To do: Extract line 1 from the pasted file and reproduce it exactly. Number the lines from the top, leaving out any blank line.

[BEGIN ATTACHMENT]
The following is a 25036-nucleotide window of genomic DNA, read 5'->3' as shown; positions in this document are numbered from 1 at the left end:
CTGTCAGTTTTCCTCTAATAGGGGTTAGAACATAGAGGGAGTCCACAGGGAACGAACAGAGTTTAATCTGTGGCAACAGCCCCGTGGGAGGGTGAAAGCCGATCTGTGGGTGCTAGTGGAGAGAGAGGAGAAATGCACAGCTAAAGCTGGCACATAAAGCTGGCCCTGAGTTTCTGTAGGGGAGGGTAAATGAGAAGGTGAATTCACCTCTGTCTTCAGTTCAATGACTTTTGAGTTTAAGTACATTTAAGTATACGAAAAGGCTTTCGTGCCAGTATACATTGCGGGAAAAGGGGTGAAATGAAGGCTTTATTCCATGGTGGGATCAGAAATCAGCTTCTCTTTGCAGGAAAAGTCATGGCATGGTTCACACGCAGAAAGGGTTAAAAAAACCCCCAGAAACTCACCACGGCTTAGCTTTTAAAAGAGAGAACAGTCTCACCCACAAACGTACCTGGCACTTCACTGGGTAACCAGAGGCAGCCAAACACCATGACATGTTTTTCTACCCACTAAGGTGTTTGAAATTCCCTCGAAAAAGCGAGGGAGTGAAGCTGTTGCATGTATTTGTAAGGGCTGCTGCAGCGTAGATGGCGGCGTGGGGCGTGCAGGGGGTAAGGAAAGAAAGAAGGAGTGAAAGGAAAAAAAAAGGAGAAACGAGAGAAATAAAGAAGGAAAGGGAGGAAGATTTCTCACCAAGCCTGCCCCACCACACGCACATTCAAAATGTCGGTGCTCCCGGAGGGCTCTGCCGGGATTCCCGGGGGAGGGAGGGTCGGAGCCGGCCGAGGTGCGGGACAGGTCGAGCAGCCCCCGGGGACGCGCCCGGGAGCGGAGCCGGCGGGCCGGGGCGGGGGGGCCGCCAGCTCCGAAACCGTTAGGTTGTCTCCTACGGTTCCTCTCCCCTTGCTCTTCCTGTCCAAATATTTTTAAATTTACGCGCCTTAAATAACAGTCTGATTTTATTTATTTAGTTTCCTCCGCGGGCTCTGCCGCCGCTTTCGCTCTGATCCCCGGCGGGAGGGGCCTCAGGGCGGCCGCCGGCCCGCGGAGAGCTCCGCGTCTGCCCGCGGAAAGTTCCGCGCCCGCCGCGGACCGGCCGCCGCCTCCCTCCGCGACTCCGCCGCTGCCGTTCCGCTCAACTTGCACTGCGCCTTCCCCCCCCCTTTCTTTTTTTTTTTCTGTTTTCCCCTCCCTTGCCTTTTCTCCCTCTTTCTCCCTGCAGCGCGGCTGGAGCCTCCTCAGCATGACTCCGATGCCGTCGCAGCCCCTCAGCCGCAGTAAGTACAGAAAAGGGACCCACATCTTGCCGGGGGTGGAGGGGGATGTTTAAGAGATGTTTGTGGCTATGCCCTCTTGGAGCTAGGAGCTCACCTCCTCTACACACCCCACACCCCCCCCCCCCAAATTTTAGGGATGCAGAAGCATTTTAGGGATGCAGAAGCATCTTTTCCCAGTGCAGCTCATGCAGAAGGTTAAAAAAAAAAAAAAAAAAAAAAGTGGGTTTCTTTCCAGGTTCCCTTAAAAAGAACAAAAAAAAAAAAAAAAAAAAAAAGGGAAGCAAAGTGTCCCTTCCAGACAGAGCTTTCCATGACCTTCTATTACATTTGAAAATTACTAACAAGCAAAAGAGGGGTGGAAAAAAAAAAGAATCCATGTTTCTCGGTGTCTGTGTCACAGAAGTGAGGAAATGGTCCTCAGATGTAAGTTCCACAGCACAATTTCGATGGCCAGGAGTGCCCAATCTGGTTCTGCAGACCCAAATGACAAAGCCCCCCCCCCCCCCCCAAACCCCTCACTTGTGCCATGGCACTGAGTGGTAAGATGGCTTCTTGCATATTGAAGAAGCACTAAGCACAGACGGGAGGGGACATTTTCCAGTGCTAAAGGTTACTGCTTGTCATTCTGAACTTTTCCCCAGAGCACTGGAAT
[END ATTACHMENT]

The following is a 25036-nucleotide window of genomic DNA, read 5'->3' as shown; positions in this document are numbered from 1 at the left end: